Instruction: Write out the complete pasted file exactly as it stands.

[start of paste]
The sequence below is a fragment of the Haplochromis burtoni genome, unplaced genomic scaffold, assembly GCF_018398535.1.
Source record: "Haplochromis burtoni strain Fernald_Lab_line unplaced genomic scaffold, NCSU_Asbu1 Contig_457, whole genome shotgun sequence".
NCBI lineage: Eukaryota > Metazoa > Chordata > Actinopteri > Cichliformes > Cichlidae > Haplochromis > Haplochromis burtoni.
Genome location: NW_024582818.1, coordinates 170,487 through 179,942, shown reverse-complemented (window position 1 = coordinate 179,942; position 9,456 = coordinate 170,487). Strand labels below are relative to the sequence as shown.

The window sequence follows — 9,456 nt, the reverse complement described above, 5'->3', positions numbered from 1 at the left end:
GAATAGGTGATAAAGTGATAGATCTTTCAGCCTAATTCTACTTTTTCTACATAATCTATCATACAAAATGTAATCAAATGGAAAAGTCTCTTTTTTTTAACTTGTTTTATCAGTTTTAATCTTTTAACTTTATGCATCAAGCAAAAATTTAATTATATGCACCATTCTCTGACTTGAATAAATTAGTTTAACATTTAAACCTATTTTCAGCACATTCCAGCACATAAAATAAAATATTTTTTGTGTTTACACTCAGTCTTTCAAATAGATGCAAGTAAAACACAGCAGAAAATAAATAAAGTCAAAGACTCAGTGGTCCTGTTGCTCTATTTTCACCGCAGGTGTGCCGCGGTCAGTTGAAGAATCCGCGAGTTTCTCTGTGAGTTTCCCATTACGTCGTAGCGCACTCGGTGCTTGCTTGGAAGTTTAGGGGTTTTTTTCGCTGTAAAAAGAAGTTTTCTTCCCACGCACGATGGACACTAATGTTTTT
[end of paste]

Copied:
The sequence below is a fragment of the Haplochromis burtoni genome, unplaced genomic scaffold, assembly GCF_018398535.1.
Source record: "Haplochromis burtoni strain Fernald_Lab_line unplaced genomic scaffold, NCSU_Asbu1 Contig_457, whole genome shotgun sequence".
NCBI lineage: Eukaryota > Metazoa > Chordata > Actinopteri > Cichliformes > Cichlidae > Haplochromis > Haplochromis burtoni.
Genome location: NW_024582818.1, coordinates 170,487 through 179,942, shown reverse-complemented (window position 1 = coordinate 179,942; position 9,456 = coordinate 170,487). Strand labels below are relative to the sequence as shown.

The window sequence follows — 9,456 nt, the reverse complement described above, 5'->3', positions numbered from 1 at the left end:
GAATAGGTGATAAAGTGATAGATCTTTCAGCCTAATTCTACTTTTTCTACATAATCTATCATACAAAATGTAATCAAATGGAAAAGTCTCTTTTTTTTAACTTGTTTTATCAGTTTTAATCTTTTAACTTTATGCATCAAGCAAAAATTTAATTATATGCACCATTCTCTGACTTGAATAAATTAGTTTAACATTTAAACCTATTTTCAGCACATTCCAGCACATAAAATAAAATATTTTTTGTGTTTACACTCAGTCTTTCAAATAGATGCAAGTAAAACACAGCAGAAAATAAATAAAGTCAAAGACTCAGTGGTCCTGTTGCTCTATTTTCACCGCAGGTGTGCCGCGGTCAGTTGAAGAATCCGCGAGTTTCTCTGTGAGTTTCCCATTACGTCGTAGCGCACTCGGTGCTTGCTTGGAAGTTTAGGGGTTTTTTTCGCTGTAAAAAGAAGTTTTCTTCCCACGCACGATGGACACTAATGTTTTT